# Writing an arbitrary operator in bra-ket notation

An annoying fact about my physics textbook (Griffiths' Introduction to Quantum Mechanics) is that it introduces bra-ket notation without telling us how to use it. So I have a two-part question for SE:

1. In general, how do I write an operator written in functional form (say, the Hamiltonian, $-\frac{\hbar^2}{2m}\nabla^2+V$) as something in the form $\sum|a\rangle\langle b|$?
2. In particular, one of the questions my professor gave me told me (without explanation) that the Hamiltonian of the finite double well could be written $|L\rangle \langle R| + |R\rangle \langle L|$ for the purposes of calculating tunneling probabilities. How can I reproduce this result?

Details for #2: The text of the question reads:

A box containing a particle is divided into a left and a right compartment by a thin partition. If the particle is known to be on the right side with certainty its state is represented by the state vector $|R\rangle$. This is basically a particle in a box but where we have chosen to neglect spatial variations in either half of the box. ... The particle can tunnel through the partition; this tunneling effect is characterized by the Hamiltonian $H=\Delta (|R\rangle\langle L| + |L\rangle\langle R|)$ where $\Delta$ is a real number with dimensions of energy.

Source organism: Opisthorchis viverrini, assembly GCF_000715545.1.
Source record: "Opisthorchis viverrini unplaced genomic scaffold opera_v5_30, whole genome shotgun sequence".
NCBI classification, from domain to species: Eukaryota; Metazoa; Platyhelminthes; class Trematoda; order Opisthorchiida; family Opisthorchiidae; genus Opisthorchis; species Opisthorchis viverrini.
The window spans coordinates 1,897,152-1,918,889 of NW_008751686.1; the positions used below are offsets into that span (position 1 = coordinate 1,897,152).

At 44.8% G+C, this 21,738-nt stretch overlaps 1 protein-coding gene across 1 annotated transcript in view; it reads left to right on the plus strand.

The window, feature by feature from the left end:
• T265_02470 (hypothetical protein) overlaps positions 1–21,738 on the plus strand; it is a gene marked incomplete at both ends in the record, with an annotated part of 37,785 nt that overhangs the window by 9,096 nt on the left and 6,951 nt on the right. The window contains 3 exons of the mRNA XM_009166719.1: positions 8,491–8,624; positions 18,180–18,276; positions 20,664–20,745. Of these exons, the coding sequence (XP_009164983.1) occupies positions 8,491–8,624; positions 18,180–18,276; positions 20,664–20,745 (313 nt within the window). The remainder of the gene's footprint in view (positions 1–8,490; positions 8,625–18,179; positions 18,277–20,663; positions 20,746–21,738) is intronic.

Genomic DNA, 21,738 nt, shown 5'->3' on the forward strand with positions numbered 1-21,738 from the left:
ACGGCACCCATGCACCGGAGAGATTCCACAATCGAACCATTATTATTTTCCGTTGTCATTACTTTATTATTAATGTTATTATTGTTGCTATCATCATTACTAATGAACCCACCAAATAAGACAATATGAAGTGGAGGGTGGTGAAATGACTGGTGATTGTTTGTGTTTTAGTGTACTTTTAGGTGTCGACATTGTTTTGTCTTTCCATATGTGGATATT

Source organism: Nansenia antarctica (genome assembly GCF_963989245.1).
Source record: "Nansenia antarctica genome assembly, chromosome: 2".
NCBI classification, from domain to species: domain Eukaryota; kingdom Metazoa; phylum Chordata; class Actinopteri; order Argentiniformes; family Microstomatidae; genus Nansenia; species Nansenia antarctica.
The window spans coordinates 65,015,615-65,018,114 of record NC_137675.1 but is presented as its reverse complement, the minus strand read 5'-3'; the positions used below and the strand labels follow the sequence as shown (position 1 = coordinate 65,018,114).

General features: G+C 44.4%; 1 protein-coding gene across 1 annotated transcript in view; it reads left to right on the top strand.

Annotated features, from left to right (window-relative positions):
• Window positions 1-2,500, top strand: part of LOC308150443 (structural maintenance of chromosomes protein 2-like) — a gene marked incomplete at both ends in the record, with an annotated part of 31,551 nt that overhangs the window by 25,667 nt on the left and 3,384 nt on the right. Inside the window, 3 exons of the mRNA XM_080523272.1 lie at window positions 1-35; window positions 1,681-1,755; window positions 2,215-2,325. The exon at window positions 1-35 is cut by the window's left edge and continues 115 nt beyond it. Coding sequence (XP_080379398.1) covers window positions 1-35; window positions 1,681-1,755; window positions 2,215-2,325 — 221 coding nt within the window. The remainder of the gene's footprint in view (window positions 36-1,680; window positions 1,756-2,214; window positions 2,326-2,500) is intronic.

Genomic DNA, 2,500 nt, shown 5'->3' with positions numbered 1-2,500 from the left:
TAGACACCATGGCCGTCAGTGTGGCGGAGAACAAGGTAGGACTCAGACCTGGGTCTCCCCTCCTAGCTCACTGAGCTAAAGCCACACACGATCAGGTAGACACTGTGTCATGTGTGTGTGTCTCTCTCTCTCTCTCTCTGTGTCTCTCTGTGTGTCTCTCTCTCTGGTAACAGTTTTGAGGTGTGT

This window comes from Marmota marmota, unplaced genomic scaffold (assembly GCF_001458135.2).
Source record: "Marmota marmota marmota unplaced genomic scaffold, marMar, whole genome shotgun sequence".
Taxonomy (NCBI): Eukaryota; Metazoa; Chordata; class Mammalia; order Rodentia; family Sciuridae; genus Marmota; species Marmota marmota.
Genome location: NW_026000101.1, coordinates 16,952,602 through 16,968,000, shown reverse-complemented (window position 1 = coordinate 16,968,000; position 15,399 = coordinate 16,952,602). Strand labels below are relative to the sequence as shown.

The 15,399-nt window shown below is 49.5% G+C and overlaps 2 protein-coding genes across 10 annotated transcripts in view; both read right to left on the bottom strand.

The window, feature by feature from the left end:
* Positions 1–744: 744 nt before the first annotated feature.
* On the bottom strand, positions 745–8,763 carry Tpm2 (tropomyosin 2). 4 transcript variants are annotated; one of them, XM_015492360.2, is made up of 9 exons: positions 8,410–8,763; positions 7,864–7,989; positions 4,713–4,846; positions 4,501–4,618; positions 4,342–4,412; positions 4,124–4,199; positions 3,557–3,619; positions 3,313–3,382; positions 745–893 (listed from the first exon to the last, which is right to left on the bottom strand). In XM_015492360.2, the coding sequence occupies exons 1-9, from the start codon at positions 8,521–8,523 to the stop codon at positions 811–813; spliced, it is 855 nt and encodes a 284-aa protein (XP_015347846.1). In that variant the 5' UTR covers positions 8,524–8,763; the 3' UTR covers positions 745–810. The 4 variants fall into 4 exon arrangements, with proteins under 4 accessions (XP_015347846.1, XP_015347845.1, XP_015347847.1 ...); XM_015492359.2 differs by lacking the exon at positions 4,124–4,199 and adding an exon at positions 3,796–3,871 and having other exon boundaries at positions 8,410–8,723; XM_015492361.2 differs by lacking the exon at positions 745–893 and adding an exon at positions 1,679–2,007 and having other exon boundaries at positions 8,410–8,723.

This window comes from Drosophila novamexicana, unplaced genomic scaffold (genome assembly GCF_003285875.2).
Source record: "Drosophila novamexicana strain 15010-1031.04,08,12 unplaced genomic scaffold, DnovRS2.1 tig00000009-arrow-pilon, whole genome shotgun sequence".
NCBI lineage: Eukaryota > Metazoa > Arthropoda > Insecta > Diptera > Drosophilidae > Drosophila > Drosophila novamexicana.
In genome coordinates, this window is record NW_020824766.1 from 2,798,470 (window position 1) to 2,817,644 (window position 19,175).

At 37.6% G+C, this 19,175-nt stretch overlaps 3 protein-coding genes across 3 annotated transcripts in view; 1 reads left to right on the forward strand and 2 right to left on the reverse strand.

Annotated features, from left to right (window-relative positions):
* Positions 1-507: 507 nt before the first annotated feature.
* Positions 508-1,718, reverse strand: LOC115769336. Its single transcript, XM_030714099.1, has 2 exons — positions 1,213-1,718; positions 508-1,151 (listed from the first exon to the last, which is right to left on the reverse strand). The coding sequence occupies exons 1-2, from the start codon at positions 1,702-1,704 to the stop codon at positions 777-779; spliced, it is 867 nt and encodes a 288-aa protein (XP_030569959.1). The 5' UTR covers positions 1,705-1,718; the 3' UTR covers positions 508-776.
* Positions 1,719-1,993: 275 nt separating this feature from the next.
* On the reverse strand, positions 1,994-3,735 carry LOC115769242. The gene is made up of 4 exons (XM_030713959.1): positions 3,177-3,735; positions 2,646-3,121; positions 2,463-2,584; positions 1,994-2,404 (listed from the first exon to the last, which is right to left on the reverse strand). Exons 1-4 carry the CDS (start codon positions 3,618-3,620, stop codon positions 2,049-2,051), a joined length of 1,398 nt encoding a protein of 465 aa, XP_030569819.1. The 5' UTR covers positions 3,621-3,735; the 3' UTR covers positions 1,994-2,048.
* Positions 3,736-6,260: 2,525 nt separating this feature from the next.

Essentially, I don't understand where that Hamiltonian comes from. I can see that it is something tunnel-y (in the sense that it's doing something with mappings from one state from the other) but not how to rigorously generate it.

1. If your desired basis is the set ${|n\rangle}$, then the completeness relation tells you: $\hat{O} = \sum_a \sum_b \langle a|\hat{O}|b \rangle |a \rangle \langle b|$. Ideally, we prefer to do this in the orthonormal basis in which the operator $\hat{O}$ is diagonal, in which case this becomes $\hat{O} = \sum_a \langle a|\hat{O}|a \rangle |a \rangle \langle a|$. Then the coefficients of the expansion are just the eigenvalues of the operator and the basis is the set of eigenvectors. This is called the spectral decomposition.

2. This question is a bit vague. More details would be helpful.

• blink Huh. That makes perfect sense. Also, the text of the problem has been added to the question. (Don't worry - even if I wasn't asking how to generate the question in the first place, the set was due two weeks ago.) Mar 10, 2014 at 11:37
• Wait, I take that back. The set $|n\rangle$ has completely vanished in your second two equations - what happened there? Mar 10, 2014 at 11:42
• I'm not sure I follow. $n$ is just a variable, it doesn't matter what letter you use. $a$ and $b$ are just dummy indices for summation.
– user27578
Mar 10, 2014 at 12:44
• As for the second question: tunneling between the the wells means that $|L\rangle$ becomes $|R\rangle$ and vice versa. Apply that operator to either state and that's exactly what you get. Though I don't know why your professor is calling it the system's Hamiltonian; it's a simplified time evolution operator.
– user27578
Mar 10, 2014 at 12:55
• shrug It's a thing that we were told to set equal to $E \psi$, so... And I think I see - by "set $|n\rangle$" you mean "the set of vectors $|a\rangle, |b\rangle, |c\rangle\cdots$", correct? Mar 10, 2014 at 13:35